Meet the local artist painting The City’s first on-street mural | Culture

Downtown San Francisco is not exactly a bucolic place. But for Peruvian artist Claudio Talavera-Ballón, who is painting San Francisco’s first on-street mural for its newest pedestrian plaza, bringing the beauty of the Point Reyes National Seashore to the heart of The City has felt obvious, even necessary.

Talavera-Ballón’s inspiration for his 1,900-square-foot mural is Point Reyes’ Drakes Estero estuary. “I want to celebrate the nature that surrounds us here in the Bay Area, also in hopes the mural can serve as a reminder to protect the richness and fragility of nature,” he said.

On Battery Street between Bush and Market streets, the plaza now known as Battery Bridge was closed to vehicles in 2020 during the onset of the COVID-19 pandemic. Now, thanks to a collaboration with the Downtown Community Benefit District, also known as Downtown SF, the plaza and its mural will serve as one of downtown’s few green — and blue — spaces.

The mural depicts the Pacific Ocean as well as the surrounding forests, farmlands, marshes and shrublands that make up the estuary. Talavera-Ballón calls his work “Estero en Movimiento” (Estuary in Motion).

Talavera-Ballón found out about the project through Artspan, a San Francisco organization that links local artists with projects. He submitted several designs to the mural’s organizers before they chose “Estero en Movimiento” as the winning pick.

The mural is the latest addition to Battery Bridge’s development. The plaza’s initial closure allowed for the installation of planters as well as an asphalt repaving.

The public art portion cost $26 thousand and was funded by Downtown SF in partnership with Tishman Speyer, San Francisco Public Works and the San Francisco Arts Commission.

“To be very literal about it, we think of downtown as a canvas,” said Claude Imbault, Downtown SF’s deputy director. The organization, which serves 43 blocks of the Financial District and Jackson Square, offers design and beauty improvements.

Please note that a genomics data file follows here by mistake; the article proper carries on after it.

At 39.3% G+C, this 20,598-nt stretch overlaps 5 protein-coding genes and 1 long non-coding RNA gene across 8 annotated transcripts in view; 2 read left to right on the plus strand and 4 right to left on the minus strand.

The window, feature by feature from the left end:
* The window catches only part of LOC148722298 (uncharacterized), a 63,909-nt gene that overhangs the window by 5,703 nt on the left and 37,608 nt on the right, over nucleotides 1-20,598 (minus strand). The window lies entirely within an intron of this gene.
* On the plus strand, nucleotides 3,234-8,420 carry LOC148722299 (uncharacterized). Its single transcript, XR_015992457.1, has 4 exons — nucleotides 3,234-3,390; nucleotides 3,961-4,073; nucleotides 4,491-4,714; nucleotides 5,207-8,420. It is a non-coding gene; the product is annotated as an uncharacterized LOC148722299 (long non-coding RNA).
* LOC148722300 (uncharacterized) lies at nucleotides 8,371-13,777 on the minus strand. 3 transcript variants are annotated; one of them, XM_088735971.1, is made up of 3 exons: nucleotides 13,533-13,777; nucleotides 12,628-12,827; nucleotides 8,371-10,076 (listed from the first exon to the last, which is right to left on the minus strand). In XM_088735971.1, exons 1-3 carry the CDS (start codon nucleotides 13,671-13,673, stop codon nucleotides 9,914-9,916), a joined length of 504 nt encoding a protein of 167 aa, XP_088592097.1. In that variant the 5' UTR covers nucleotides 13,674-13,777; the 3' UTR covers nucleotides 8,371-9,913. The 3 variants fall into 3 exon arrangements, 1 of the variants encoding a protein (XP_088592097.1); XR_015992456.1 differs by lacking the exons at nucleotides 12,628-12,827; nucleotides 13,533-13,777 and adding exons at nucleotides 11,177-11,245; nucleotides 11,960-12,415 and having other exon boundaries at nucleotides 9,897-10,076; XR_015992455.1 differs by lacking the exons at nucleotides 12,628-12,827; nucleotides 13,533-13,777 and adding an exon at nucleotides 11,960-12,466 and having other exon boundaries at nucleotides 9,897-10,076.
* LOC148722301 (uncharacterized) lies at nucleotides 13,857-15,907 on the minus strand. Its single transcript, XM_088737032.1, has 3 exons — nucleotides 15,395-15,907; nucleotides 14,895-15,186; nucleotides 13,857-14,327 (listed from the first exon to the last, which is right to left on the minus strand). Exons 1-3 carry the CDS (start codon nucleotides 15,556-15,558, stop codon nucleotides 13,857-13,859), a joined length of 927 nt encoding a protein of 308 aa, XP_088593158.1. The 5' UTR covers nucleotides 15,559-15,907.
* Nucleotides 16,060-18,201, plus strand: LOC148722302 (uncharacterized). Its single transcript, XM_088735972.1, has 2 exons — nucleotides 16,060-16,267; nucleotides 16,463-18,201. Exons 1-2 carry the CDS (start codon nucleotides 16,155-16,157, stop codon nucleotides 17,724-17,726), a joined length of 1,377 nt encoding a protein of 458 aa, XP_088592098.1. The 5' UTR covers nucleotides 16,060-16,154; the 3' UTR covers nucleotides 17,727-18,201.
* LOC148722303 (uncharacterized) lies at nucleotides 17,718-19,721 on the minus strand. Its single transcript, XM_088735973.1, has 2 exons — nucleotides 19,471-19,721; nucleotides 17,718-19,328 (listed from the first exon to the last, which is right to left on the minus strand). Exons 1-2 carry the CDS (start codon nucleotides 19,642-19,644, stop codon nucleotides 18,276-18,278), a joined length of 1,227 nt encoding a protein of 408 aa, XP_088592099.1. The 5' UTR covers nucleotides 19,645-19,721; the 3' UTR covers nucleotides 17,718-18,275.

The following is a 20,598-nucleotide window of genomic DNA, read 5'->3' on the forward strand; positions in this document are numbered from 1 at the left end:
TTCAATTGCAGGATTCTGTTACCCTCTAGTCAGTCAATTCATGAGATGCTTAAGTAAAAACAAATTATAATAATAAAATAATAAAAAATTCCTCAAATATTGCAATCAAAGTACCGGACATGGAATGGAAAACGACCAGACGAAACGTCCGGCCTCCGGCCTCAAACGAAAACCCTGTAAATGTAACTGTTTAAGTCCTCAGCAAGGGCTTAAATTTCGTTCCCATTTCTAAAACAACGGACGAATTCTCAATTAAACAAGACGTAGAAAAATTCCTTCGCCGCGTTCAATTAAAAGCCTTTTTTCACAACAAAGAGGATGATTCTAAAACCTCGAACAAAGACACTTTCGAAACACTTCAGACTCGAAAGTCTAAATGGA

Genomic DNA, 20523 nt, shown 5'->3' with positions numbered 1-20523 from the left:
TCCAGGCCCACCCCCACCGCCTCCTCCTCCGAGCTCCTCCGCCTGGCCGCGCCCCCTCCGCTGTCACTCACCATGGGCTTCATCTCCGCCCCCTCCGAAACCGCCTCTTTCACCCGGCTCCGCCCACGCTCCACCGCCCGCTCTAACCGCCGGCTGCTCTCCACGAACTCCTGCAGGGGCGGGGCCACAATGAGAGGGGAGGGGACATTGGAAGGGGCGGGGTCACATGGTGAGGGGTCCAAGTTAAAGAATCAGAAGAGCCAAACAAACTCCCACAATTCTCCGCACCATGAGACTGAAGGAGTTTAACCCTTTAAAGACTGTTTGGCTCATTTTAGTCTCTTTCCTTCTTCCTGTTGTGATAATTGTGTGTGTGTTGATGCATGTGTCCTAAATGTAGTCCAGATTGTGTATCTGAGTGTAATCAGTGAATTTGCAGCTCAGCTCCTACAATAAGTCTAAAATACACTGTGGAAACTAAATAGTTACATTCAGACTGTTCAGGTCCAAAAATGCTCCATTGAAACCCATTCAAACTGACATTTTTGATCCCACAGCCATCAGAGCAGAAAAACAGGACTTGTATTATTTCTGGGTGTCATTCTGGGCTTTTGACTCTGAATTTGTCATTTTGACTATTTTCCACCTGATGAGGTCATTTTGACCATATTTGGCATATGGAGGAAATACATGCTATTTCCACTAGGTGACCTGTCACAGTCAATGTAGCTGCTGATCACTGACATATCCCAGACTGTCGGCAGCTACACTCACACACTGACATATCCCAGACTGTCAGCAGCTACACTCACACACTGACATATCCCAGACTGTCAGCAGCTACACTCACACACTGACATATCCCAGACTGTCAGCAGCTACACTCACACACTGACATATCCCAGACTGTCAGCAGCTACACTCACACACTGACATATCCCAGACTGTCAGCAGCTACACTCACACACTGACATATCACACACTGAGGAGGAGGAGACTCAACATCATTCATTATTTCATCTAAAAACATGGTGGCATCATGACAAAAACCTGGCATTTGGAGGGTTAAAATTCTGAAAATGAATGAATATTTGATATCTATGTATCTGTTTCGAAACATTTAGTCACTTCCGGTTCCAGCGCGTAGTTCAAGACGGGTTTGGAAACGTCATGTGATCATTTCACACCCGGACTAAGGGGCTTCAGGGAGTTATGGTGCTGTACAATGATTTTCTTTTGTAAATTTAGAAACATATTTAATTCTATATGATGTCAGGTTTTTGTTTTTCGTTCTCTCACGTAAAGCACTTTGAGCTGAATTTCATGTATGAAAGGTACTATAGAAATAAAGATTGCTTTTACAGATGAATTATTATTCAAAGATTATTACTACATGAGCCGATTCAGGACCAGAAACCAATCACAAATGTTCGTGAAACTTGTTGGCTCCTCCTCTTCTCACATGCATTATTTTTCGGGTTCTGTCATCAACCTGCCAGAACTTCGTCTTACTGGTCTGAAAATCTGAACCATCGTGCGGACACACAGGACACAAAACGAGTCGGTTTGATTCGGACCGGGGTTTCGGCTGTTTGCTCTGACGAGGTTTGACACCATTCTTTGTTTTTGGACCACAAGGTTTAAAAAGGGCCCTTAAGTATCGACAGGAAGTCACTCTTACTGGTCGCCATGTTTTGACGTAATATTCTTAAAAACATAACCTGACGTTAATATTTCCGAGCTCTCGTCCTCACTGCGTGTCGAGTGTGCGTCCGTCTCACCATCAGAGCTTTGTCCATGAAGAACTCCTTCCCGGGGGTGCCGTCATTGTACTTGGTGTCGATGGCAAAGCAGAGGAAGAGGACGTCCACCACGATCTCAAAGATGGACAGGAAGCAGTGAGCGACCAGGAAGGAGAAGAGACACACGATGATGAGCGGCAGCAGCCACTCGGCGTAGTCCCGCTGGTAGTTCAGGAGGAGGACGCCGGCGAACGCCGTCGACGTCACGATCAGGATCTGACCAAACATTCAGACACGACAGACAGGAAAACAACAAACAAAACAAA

Imbault developed the mural with inspiration from Bloomberg Philanthropies’ Asphalt Art Initiative, which “responds to the growing number of cities around the world embracing art as an effective and relatively low-cost strategy to improve and enrich their streets.”

He considered the Battery Bridge plaza a “great space to do something that’s unique and fun and whimsical and welcoming.”

Melissa Buckminster, Downtown SF’s marketing and communications manager, added, “It’s very clear that our district needs to adapt in this later stage of COVID. We can’t just be a nine-to five office district. … There’s creativity, there’s beauty, there’s public spaces for people to utilize. It’s not just for guys in suits that work in the Financial District. This is everybody’s downtown.”

Talavera-Ballón said he was eager to take on the project because “public art, such as murals, can revitalize public spaces, adding color, vibrancy and character to the urban environment.”

While studying graphic design in Peru, Talavera-Ballón was introduced to art techniques such as watercolors, pastels and charcoal.

“The moment I started to paint, I realized how much I really loved it and that it was for me,” he said.

After college, Talavera-Ballón met Luis Palao Berastain, a painter whose work captures indigenous people and farm workers, through a chance encounter on the street. The two exchanged numbers after Talavera-Ballón expressed his wish to become an artist, and eventually Berastain took Talavera-Ballón under his wing.

The Battery Bridge mural has presented a slew of challenges for Talavera-Ballón, as it is his first time painting on asphalt.

Before taking chalk outlines or brush strokes to the pavement, he had to research which materials would work best with the surface. He also had to consider the mural’s perspective as its location on the plaza meant that visitors would look down as his work.

Through his apprenticeship with Berastain, Talavera-Ballón learned to not “be afraid of the blank canvas because a little fear always surfaces when the artist faces a blank canvas,” he said.

Talavera-Ballón began working on the mural in April and expects to finish it by the end of May.

His biggest learning curve throughout the past two months of work has been “learning how to paint while engaging in and practicing some interesting physical positions, such as being on all fours all day long,” Talavera-Ballón said. “I am extremely grateful for whoever invented knee pads.”

He is also grateful for the varied public input. “When you are in the process of creating public art, it is wonderful to have direct contact and feedback and input from people,” said Talavera-Ballón. “The interaction and dialogue that this generates is a very rewarding experience.”


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